Traditional Miami Stories
The Coon Hunter's Fear
Often upon a dark and dismal night when the pioneers were coon
hunting around about midnight in the deep and dark ravines they could hear
a roaring sound. It sounded like the hoof beats of many ponies in the distance.
Closer and closer the sound came to the coon hunters. It would come very,
very close to them but suddenly it would fade away inthe distance. The
pioneers could feel the vibration of the air as the roar passed over them.
The Miami who heard this noise believed that the roaring sound was the
spirits of the dead of thier tribe. These spirits had come on their ponies
from the Spirit land to view the beloved spot of their life on Earth. Tfhey
wanted to hunt once more along the banks of the Big Pipe Creek where they
had found such an abundance of game when they had lived on Earth many years
Catching a Bear
Long ago while this country was still a wilderness, there were
many bears in the land. These bears lived in very small holes in the caves
along the Wabash and Mississinewa Rivers.
The Miami had serveral braves in the tribe who were very small in stature.
These men would take a Tomahawk and a firebrand and crawl into the holes
to hunt the bears. When hi found a bear he would hit him several times
on the end of the nose, as this was a very tender spot. The bear did not
like to have his nose hit so he would run out of the cave. The other's,
standing outside the cave, would capture the bear with their bosw and arrows
as he came running out of his den. The Miami had many dogs with them when
they went bear hunting. These dogs were specially trained for this. Thus,
whith the help of the dogs the Miami caught many bears when they had hunts.
After a bear was killed the men carried it home where the young braves
skinned it. After the bear was skinned the woumen would prepare the meat.
The meat which couldn't be eaten before it spoiled was dried and hung up
to be used at a later time.
Frances Slocum as an Indian Pony Rider
Frances Slocum was regarded among the Miami as a good sportswoman.
She enjoyed fun and frolic and attended all such gatherings if she was
A race track was located back of her home. The races would often take place
on this track. The Miami always used their own ponies for these races.
Frances could ride and guide any of the ponies without a bridle or a saddle.
She was especially fond of riding a bucking pony. She also enjoyed winning
the races from the men. She like to prove that a woman could ride better
than a man.
One day, when a Miami was riding his pony on the race track he was thrown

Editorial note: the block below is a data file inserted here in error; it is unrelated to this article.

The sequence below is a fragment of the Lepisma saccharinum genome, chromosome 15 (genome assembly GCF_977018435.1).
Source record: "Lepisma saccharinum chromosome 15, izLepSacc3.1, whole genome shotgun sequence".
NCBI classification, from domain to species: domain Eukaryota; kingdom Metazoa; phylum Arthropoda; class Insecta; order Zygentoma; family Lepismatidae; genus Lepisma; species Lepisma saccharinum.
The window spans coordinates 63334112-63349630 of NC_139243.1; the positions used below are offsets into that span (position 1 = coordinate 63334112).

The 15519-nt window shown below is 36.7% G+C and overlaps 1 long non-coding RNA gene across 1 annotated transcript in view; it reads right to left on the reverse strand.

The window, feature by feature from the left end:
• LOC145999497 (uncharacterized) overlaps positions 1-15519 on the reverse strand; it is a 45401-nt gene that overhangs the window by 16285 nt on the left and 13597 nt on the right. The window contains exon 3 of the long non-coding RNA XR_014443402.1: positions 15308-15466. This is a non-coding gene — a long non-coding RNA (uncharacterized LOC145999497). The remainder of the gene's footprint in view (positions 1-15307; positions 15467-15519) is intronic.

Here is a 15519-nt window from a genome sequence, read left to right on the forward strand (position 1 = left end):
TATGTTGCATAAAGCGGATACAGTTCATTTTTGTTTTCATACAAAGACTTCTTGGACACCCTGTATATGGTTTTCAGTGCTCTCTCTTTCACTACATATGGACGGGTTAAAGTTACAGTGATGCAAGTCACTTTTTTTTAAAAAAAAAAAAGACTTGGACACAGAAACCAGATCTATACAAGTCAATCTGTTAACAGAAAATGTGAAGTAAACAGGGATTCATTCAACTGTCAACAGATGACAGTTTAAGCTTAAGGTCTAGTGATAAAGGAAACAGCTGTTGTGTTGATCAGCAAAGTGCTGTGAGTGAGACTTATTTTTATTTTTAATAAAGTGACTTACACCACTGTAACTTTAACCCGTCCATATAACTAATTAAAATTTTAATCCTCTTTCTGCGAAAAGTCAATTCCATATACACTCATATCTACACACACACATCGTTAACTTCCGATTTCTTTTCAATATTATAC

to the ground. This amused Frances. She laughed heartily at the plight
of the young man.
"Let me show you how to ride that pony!" she said to the brave.
She then jumped on the back of the pony and rode it without a saddle. She
rode it with a great deal of ease and did not fall off. Francis rode outlaw
ponies and helped break them right along with the men.
Whenever they had a pony that could not be broken, Frances always had the
job of taming it. She had more success than many of the men did. The men
of her tribe would go to Chief she-po-ca-nah, Frances' husband, for help
and advice. After his death the Indians would go to Frances whom they admired
and respected just as they had her husband. She would help them with their
problems whenever she could. Therefore, she became the chief advisor for
her tribe after her husband was taken by The Great Spirit.
Great Spirit's Teaching
Those who tried to live right were governed by the Great Spirit. A missionary
came to the Miami territory may years ago to teach them about the white
When the Miami heard about this missionary coming to their4 village they
did not like it because most of the white men they had know were cruel
men who wanted more of the Miami's precious land. One day several of the
Miami decided to go to the missionary's tent and kill him. Upon arriving
at the tent, the men pushed back the flap and looked inside the tent. They
saw the missionary sitting at a table reading his bible. As they were ready
to tenter the tent, a large rattlesnake crawled across the feet of the
missionary. The men were atonished. The
men went back to their own homes and told the other's what they had seen.
The Chief of the tribe said, "Do not harm the missionary. He is too good
of a man and the Great Spirit has shown favor on him. We will liten to
what the missionary hs to tell us."
From that time on the missionary was treated very kindly by the Miami since
they felt that he was a special messenger from their Great Spirit. Many
listened carefully to what the missionary taught them and became followers
of the white minister.
Monster of Lake Manitau
Near Rochester, Indiana there is a very beautiful lake which
the Miami named Lake Manitau. They believed a large monster, resembling
a huge water snake lived in this lake. A group of Miami in 1845 calimed
to have seen the monster and they reported that it was sixty feet long
with a huge head some three feet across the frontal bone. The color of
the monster was described as a dingy brown marked with yellow spots. After
these few had seen it the rest would not go near the lake. They gave the
name of "Manitau" to the animal. This a Miami word that means "Ugly and
A few years after the monster had been first seen by this small group of
Miami, a white man caught a huge fish in the lake. The fish weighed several
hundred pounds. The head alone weighed over thirty pounds. The mouth measured
three feet across, therefore haveing a large swallowing capacity. The Miami
felt that this was the monster they had seen. The white man also thought
it was the same monster but due to the magnifying influence of fear, the
story had been exaggerated by the men.
Nevertheless, ever since the Miami named the lake "Manitau" it has gone
by this name, although the spelling of the word has been changed slightly
from the original spelling.